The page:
Trekker Trailers in central Florida has been building vintage and retro style teardrop trailers for over four years, but the company’s owner, Andrew, wanted to take his love of simple, tiny living to the next level and built a 70 square foot house on wheels that was recently sold to a 17-year-old student. His mother is also thinking of getting a tiny house.
“I have always loved campers and simple tiny living,” Andrew said. “I’ve been building teardrop campers for 4 years now, have restored many historic homes in my area, and have a love for form, function, and art. It seemed like a good fit for my talents to build a tiny house. Though my wife and I intend to retire in a tiny house, this one was built to sell so I tried to appeal to the lovers of the craft.
The Tiffany blue house is built with high quality materials like Galvalume roofing, cypress interior and exterior trim and some interesting and unique storage and space-saving details. The small living room couch (with a lovely skylight above it) has storage behind and underneath the seat and what Andrew calls a “hybrid Murphy bed” folds down from the back wall. The bed can be adjusted to sleep one or two people. The kitchen contains a sink, refrigerator, microwave and a slide-out pantry. The wet bath has fiberglass flooring and a composting toilet that can use BioBags. The water heater is a propane powered heater that is mounted on an exterior wall near the deck. Continue Reading »
By Patrick Clark
Patrick Clark will be joining us for a series on extreme minimalism, chronically his experience choosing to live tiny closer to nature. I hope you enjoy Patrick’s unique contribute to the blog. This is Part 1…
When I think of my proverbial ‘happy place’ it is out under the big blue sky either in a desert, wind swept prairie, or mountain top. It isn’t any one place. It is the world. It is all those incredible places of roaring wild nature that I have not yet seen, as well as just one place that the sun rises a little different every day and the stars travel across the sky a little different each night.
I had already figured out how to pack enough basic necessities to hit the road or the trail for several days, visit friends, do fun things. Abandoning the need to be somewhere, at least for awhile. But there was this huge riff between being on my road trips and backpacking trips and being back at the house.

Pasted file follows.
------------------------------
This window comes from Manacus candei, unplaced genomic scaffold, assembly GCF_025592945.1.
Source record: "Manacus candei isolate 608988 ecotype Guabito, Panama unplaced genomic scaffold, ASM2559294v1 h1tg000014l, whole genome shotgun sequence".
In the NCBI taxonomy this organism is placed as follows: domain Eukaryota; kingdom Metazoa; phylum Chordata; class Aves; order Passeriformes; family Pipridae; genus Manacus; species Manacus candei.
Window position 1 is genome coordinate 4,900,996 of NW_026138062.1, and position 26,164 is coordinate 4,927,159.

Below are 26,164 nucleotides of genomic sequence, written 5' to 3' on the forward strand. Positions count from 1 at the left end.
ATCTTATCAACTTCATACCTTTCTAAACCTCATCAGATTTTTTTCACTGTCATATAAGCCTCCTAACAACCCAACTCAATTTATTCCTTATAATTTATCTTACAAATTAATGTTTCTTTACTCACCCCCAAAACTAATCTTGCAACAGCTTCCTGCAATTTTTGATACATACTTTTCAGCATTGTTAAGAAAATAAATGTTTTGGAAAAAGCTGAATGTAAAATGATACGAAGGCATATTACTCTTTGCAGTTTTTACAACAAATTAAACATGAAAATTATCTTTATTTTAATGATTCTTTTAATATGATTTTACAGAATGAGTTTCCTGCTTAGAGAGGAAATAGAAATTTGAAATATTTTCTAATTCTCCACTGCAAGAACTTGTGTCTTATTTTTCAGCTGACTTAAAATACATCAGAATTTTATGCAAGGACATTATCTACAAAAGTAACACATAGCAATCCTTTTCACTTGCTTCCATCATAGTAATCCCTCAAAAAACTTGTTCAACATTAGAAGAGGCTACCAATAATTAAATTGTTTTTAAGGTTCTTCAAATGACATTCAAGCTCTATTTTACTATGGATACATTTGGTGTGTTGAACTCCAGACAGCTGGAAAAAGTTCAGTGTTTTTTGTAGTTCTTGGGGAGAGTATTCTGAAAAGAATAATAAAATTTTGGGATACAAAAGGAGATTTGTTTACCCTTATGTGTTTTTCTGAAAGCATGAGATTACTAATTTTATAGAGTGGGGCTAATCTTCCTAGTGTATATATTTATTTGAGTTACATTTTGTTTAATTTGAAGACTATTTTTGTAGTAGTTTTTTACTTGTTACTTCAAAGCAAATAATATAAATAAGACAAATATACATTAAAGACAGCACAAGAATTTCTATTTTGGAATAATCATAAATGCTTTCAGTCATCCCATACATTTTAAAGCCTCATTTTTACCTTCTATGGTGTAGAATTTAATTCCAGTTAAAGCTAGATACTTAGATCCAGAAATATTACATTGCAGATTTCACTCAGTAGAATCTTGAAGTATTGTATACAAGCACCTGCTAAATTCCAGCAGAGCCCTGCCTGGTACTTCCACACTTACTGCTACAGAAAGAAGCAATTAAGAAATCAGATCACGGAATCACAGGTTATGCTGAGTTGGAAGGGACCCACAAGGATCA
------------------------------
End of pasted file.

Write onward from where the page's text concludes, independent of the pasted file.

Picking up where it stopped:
I had whittled my lifestyle and belongings down to one car full of knock down, modular furniture. My friends said all I needed was a modular house to go with it.
I started thinking about minimalizing my lifestyle so I could spend more time in these places. I guess you could say I had wonderlust. But it was more than that. I wanted to experience nature more directly. I wanted to FEEL more. It seemed like there must be some place in between a solid house and a backpacking tent that would protect me sufficiently but not numb everything out—not box me in. Continue Reading »
When a custom home builder and an architectural designer decide to build a tiny house together, there is a guarantee that something special will be born. Shane and Carrie Caverly of Clothesline Tiny Homes are currently living in their new 144 square foot baby and are also available to design, consult and build custom homes for anyone looking for a simpler lifestyle. The married couple decided they were fed up with paying rent and mortgages and having nothing to show for it, so with their 30+ years of combined building skills they drew up their own design that is timeless, clean, and modern.
So why the funny name?